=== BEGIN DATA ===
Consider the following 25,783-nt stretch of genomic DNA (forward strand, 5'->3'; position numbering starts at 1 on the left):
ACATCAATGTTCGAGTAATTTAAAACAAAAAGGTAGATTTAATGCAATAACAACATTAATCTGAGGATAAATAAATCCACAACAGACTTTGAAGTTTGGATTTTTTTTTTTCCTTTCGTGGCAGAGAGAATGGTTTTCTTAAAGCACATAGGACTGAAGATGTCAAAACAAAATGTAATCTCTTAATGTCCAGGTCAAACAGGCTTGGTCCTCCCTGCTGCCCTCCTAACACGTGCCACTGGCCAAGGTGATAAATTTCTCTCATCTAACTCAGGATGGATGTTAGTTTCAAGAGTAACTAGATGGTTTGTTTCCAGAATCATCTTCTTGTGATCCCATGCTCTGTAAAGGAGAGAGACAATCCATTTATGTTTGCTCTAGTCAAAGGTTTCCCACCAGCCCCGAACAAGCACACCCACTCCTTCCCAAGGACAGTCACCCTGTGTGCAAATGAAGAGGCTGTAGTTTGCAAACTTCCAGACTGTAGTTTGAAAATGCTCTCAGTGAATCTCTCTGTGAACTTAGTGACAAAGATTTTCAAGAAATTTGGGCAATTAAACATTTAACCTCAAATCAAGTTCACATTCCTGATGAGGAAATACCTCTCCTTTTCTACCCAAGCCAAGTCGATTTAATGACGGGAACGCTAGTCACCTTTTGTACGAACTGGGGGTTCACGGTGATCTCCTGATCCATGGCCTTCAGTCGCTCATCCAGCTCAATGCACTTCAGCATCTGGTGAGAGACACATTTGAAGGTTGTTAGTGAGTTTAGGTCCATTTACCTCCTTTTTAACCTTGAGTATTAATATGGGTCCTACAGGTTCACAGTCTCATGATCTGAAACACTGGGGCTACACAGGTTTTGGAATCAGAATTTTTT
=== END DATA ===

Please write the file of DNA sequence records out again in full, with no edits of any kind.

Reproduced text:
Consider the following 25,783-nt stretch of genomic DNA (forward strand, 5'->3'; position numbering starts at 1 on the left):
ACATCAATGTTCGAGTAATTTAAAACAAAAAGGTAGATTTAATGCAATAACAACATTAATCTGAGGATAAATAAATCCACAACAGACTTTGAAGTTTGGATTTTTTTTTTTCCTTTCGTGGCAGAGAGAATGGTTTTCTTAAAGCACATAGGACTGAAGATGTCAAAACAAAATGTAATCTCTTAATGTCCAGGTCAAACAGGCTTGGTCCTCCCTGCTGCCCTCCTAACACGTGCCACTGGCCAAGGTGATAAATTTCTCTCATCTAACTCAGGATGGATGTTAGTTTCAAGAGTAACTAGATGGTTTGTTTCCAGAATCATCTTCTTGTGATCCCATGCTCTGTAAAGGAGAGAGACAATCCATTTATGTTTGCTCTAGTCAAAGGTTTCCCACCAGCCCCGAACAAGCACACCCACTCCTTCCCAAGGACAGTCACCCTGTGTGCAAATGAAGAGGCTGTAGTTTGCAAACTTCCAGACTGTAGTTTGAAAATGCTCTCAGTGAATCTCTCTGTGAACTTAGTGACAAAGATTTTCAAGAAATTTGGGCAATTAAACATTTAACCTCAAATCAAGTTCACATTCCTGATGAGGAAATACCTCTCCTTTTCTACCCAAGCCAAGTCGATTTAATGACGGGAACGCTAGTCACCTTTTGTACGAACTGGGGGTTCACGGTGATCTCCTGATCCATGGCCTTCAGTCGCTCATCCAGCTCAATGCACTTCAGCATCTGGTGAGAGACACATTTGAAGGTTGTTAGTGAGTTTAGGTCCATTTACCTCCTTTTTAACCTTGAGTATTAATATGGGTCCTACAGGTTCACAGTCTCATGATCTGAAACACTGGGGCTACACAGGTTTTGGAATCAGAATTTTTT